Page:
past event

Your Brain on Jazz

Melbourne Recital Centre, Elisabeth Murdoch Hall

MIJF CONGRESS
What actually happens inside your head when you improvise or witness a mind-blowing solo?

Experts from the Clinical and Music Neuroscience Lab (University of Melbourne) discuss fascinating research that explores the relationship between our brains, music and improvisation. Panelists include Professor Sarah Wilson, an internationally recognised expert in Cognitive Neuroscience and Clinical Neuropsychology; Dr Tim Willis, Australian Institute of Music Lecturer, artist and researcher; and Senior Lecturer In Psychology And Music at Melbourne School of Psychological Sciences Margaret Osbourne. This session is hosted by Walkley Award-winning journalist, broadcaster and Big Ideas podcast producer/presenter Paul Barclay.

Presented in partnership with the Clinical and Music Neuroscience Lab (University of Melbourne).

 

Paul Barclay – Moderator, Presenter ABC Radio National

Paul Barclay is a Walkley Award winning journalist and broadcaster with ABC Radio National.
Paul has produced, and presented countless stories, and hosted a variety of programs, across all ABC radio networks. He currently presents and produces Big Ideas, a program that explores what every-day Australians and expert guests think about a range of diverse topics, from international politics to the price of eggs.

 

Professor Sarah Wilson

Professor Sarah Wilson is the Pro Vice-Chancellor, Student Life at the University of Melbourne, a Fellow of the Australian Academy of Health and Medical Sciences (FAHMS), and a Fellow of the Academy of Social Sciences in Australia (FASSA). She has pioneered music neuroscience research in Australia and was founding Director of Music Mind & Wellbeing, an interdisciplinary initiative linking neuroscience with music and emotional and social wellbeing, fostering research spanning music, science, health and education. Sarah is Chair of the ILAE Diagnostic Methods Commission and previous Chair of the ILAE Neuropsychology Task Force. In the field of Clinical Neuropsychology, Sarah is currently listed in the top 10 most cited researchers on Google Scholar. Before taking up the role of PVC Student Life in April 2021, Sarah was the Head of School, Psychological Sciences in the Faculty of Medicine, Dentistry and Health Sciences at the University of Melbourne.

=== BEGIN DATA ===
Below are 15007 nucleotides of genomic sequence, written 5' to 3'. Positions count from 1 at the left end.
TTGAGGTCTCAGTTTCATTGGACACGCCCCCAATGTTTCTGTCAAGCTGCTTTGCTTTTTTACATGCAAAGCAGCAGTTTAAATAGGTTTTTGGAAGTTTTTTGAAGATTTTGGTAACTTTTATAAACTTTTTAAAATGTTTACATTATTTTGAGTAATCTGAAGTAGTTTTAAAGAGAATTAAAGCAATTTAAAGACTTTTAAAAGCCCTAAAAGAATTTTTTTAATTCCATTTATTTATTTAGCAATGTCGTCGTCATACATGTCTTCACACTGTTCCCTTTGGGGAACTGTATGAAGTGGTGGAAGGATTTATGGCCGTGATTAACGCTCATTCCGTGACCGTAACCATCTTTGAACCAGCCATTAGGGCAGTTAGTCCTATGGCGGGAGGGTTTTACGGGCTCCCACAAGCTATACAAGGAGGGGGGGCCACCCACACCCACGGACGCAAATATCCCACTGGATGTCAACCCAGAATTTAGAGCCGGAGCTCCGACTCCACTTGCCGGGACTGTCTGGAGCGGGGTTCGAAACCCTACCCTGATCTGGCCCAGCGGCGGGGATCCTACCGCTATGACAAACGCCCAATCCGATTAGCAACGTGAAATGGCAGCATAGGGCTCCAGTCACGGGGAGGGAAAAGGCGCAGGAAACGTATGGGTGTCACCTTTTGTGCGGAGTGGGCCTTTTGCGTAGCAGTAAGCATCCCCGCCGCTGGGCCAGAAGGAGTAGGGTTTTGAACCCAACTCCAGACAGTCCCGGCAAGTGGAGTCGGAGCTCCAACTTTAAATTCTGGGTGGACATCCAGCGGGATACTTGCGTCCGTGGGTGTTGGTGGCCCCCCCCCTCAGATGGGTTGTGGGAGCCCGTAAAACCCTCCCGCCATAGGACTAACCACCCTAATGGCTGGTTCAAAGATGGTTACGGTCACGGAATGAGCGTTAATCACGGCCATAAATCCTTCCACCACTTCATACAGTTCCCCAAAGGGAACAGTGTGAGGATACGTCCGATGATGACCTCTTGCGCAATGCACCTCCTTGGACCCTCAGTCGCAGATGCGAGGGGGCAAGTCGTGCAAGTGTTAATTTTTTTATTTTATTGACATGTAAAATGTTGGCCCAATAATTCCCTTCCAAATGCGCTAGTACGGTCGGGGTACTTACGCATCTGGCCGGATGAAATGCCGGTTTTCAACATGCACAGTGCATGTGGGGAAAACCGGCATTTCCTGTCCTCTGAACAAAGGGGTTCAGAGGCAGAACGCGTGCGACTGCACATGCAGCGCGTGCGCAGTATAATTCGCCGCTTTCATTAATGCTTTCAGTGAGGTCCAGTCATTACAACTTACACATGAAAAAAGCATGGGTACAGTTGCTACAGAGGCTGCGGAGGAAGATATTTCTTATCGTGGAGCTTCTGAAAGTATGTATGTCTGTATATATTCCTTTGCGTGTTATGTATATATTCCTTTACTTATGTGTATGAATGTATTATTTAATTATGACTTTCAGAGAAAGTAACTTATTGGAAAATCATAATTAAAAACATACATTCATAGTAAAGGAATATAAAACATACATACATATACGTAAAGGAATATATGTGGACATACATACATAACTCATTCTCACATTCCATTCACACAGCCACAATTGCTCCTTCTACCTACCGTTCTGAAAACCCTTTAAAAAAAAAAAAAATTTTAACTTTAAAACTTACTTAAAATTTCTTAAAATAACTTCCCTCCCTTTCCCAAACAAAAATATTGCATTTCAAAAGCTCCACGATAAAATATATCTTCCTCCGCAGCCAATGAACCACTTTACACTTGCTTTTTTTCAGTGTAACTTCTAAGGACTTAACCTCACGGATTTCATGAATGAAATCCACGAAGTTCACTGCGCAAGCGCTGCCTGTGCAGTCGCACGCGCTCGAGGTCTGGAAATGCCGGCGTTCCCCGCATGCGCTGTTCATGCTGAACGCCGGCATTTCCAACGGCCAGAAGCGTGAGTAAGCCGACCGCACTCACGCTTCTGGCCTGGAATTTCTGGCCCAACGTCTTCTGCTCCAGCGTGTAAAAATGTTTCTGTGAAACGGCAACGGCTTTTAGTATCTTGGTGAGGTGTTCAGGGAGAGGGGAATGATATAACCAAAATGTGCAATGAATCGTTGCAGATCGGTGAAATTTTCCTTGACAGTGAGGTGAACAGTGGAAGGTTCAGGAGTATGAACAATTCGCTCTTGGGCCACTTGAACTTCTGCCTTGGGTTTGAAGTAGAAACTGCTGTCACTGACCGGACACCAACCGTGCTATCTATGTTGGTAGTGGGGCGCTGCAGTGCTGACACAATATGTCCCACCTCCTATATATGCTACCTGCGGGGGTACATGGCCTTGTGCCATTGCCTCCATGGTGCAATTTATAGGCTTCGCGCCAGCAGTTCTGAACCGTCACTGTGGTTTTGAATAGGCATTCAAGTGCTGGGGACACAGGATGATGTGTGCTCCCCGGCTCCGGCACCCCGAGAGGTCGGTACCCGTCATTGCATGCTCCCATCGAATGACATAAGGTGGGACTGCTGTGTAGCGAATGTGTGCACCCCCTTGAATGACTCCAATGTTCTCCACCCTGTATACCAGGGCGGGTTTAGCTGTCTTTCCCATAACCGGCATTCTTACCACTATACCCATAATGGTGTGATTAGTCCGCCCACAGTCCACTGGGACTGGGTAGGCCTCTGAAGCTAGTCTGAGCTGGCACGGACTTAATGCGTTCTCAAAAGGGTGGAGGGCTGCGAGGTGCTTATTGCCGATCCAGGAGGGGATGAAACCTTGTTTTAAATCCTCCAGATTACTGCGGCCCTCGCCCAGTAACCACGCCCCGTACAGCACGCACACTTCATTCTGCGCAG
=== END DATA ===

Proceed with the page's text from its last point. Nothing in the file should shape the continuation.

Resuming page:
Dr. Tim Willis

Tim is a professional performing musician based in Melbourne and currently teaches at the Australian Institute of Music in Melbourne. He has been an active contributor to the Melbourne jazz scene since moving from France in 2009 and is also an active environmental campaigner. In 2017 Tim was awarded a PhD in music performance from Monash University. His PhD research explored the ways in which professional improvising musicians engage in mental practice and develop aural skills that permit them to improvise in their minds while away from their given instruments.

In 2013 Tim received the PBS106.7 Young Elder of Jazz Commission and showcased new work at the 2013 Melbourne International Jazz Festival. He has also performed at the Vannes International Jazz Festival (Festival Jazz a Vannes) and more recently recorded and performed live the soundtrack to the acclaimed feature length documentary, Censored by Sari Braithwaite.

 

Dr. Margaret Osborne

A Senior Lecturer in Psychology and Music at Melbourne School of Psychological Sciences, Margaret’s desire to support the mental and physical health needs of artists to achieve optimal performance and sustainable careers has seen her develop new curricula in performance psychology. She serves as an Associate Editor for Frontiers in Psychology Performance Science, President of the Australian Society for Performing Arts Healthcare, and maintains a consulting psychology practice. She is notable for research in music performance anxiety. Her research explores how learning and performance can be improved using self-regulated learning and emotion regulation skills, elucidating best-practice methods to build confidence, health and resilience in order to maximise performance potential in music and other performing arts, sports, public speaking and academic disciplines.

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